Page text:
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Serena Williams Is My Hero!

11/07/2016 15:06 | Updated 11 July 2016

Perception is everything.

First of all, don't jump on me for not using the word 'heroine' in the title. I know some will, but playing the politically correct game of appeasement by referencing Serena's gender is missing the point. An argument pitting men and women against each other in a battle for equality and respect is not what this is about.

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If I have to identify your race, gender, social class, physical characteristics or public perception in order to make my intended point poignantly enough, (or for people to take notice), then the equality you seek is still way off - and the use of 'appropriate adjectives' aren't going to swing the balance.

However, perception is everything.

A hero is defined in many ways, such as 'aiding the lives of others through selfless accomplishments or overcoming adversity linked to bravery, skill or strength.' Historically, hero depictions tended to be literary works describing feats of real, or imaginary, male characters embodying all, or part, of this description. We all know that most people mentally process information in a way that suits them.

However, I'm not responsible for the decisions of those who choose to typecast men in the role of hero; nor the cognitive priming that exists within the entertainment and media portrayals which habitually exploit this trend today without conscious thought.

But, perception is everything.

I obviously have opinions on gender, race-relations, politics and social class but so do the seven billion others on the planet. The socially sensitive topics of conversation in 2016, dominated by US presidential campaigns, police brutality and EU referendums has opinions running wild on the tips of tongues worldwide; however, that's a market I don't want to trade in.

Opinions are often an abomination of misinterpreted or misguided social constructions masquerading in the minds of individuals as fact.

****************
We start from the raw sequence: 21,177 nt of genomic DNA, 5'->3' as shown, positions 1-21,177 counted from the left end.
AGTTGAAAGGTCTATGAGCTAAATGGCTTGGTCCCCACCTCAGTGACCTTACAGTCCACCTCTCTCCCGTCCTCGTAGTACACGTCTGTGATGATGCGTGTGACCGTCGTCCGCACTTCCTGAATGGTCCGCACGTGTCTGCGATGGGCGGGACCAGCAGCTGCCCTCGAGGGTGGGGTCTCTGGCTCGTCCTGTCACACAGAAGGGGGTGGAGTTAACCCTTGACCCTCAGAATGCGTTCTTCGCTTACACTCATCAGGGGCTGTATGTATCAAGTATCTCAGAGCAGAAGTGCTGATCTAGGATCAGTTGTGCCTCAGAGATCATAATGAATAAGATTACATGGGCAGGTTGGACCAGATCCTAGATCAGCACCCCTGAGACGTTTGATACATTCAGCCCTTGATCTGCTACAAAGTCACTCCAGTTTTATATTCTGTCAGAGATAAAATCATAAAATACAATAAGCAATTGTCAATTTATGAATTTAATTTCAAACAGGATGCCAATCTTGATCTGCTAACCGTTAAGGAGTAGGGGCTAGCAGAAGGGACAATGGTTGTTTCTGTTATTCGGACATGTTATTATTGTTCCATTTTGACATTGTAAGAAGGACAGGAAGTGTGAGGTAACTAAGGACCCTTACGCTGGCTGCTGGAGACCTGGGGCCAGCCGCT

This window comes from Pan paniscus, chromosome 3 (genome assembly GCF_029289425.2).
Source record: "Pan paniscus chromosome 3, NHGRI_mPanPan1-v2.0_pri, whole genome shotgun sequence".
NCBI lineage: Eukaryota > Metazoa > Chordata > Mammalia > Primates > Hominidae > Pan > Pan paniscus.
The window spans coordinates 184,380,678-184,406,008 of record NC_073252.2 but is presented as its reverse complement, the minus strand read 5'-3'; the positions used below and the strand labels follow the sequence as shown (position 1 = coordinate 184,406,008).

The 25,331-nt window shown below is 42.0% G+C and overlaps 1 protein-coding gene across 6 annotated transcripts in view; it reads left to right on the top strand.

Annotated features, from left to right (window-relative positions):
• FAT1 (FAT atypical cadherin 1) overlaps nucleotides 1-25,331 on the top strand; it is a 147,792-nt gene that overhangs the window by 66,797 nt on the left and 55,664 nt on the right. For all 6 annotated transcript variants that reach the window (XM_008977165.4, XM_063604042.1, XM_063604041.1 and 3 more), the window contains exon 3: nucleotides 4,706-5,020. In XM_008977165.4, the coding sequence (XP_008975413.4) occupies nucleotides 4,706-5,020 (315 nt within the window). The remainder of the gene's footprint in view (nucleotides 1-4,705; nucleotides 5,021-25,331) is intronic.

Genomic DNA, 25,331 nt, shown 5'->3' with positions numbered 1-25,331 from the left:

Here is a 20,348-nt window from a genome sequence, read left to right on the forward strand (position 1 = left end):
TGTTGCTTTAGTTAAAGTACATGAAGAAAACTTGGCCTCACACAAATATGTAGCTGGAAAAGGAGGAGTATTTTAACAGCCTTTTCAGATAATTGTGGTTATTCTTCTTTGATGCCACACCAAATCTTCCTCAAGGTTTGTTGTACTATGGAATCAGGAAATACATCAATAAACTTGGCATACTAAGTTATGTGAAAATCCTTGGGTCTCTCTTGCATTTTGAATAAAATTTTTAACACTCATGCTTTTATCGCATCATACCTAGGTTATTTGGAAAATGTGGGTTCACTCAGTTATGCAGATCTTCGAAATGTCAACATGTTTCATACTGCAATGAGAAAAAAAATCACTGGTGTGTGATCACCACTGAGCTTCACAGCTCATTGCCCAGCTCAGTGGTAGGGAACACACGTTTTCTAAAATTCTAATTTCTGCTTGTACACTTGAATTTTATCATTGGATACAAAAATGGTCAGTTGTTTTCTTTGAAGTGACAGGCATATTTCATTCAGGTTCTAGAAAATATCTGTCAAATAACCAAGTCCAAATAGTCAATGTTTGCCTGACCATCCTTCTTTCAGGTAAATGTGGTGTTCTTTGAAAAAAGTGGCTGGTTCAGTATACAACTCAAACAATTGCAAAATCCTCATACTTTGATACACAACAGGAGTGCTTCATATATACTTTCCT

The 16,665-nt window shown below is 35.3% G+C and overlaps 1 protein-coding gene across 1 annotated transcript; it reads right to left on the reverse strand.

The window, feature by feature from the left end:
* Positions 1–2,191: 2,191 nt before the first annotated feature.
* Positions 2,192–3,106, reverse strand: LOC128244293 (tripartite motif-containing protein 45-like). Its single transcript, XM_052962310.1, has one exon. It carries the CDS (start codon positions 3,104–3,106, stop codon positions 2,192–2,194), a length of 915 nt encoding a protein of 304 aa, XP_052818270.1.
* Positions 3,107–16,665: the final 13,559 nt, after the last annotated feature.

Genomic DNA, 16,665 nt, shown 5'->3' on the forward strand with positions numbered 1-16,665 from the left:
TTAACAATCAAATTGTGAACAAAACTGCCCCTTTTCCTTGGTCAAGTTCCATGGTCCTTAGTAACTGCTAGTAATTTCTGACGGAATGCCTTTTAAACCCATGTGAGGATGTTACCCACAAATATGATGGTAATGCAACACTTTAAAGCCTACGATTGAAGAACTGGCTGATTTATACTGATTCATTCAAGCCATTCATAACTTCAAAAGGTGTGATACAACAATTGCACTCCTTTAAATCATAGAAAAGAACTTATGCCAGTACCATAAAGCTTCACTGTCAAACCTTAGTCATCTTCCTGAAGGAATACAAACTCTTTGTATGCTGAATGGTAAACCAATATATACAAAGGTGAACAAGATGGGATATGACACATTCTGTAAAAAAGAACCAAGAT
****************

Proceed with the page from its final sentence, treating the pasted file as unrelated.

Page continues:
However, perception is everything

Sometimes, sports can give us a welcome escape. Serena Williams has just become arguably the greatest athlete in her world-renowned discipline. Not just in opinion but in facts. Yet the global recognition in comparison has been lacking parity based on this objective measure.

I shouldn't have to say my hero is a black, female, working class, physically impressive individual, who overcame tragedy and adversity, yet divides public perception, for it to resonate or have gravitas. I didn't write this to engage any argumentative back and forth, I wrote it for Serena. In the hope, that amongst the divided public opinion she might see, objectively, what she has done.

My hero overcame obstacles impeding the path. Many didn't want that hero to succeed or reach the pinnacle, often casting them as the villain. Three times prior, they fell when the opportunity presented itself. Some laughed. Analysts correctly highlighted that the unstoppable force of time is the hero's enemy. Yet still, they were undeterred.

I can only speculate what the response would have been if the hero had faltered again. Regardless, they would have remained inspirational to me. Not everybody is aware that the hero doesn't always have to 'win' in the objective manner. Many of my heroes didn't win. When obstacles include rejection, socio-psychological inhibitions, self-doubt and marginalisation amongst other things, 'winning' takes on many forms; such as just 'being there' when the reverberating undercurrent suggests that you're not 'entitled' to.

But, perception is everything.

I would be lying if I said my personal characteristics, experiences and opinions that make me identify with Serena, aren't influential. No doubt the additional understanding from my own background adds depth to this hero depiction. However, that story is for another day. Our perceptions, as fallible men and women, can lie but numbers don't. 22 and counting. Even without my technicoloured insight of identification; today, this achievement should make Serena everybody's hero. But she isn't.

Nevertheless, Serena's objective achievement, free from my biased perspective, has positively, (and productively), energised my educational and psychological teachings for a very long time - especially today. She has fulfilled the criteria for hero in my mind. Her achievements have enriched the lives of others and she should enjoy this moment. Most heroes don't even know they are such. They're just 'normal' people doing things that are 'normal' to them. Others just perceive them to be heroic, most of the time when the hero didn't ask for it. That is where much of the burden comes for them. However, their continuation in the face of this is what provides us with hope...

But then again, perception is everything!

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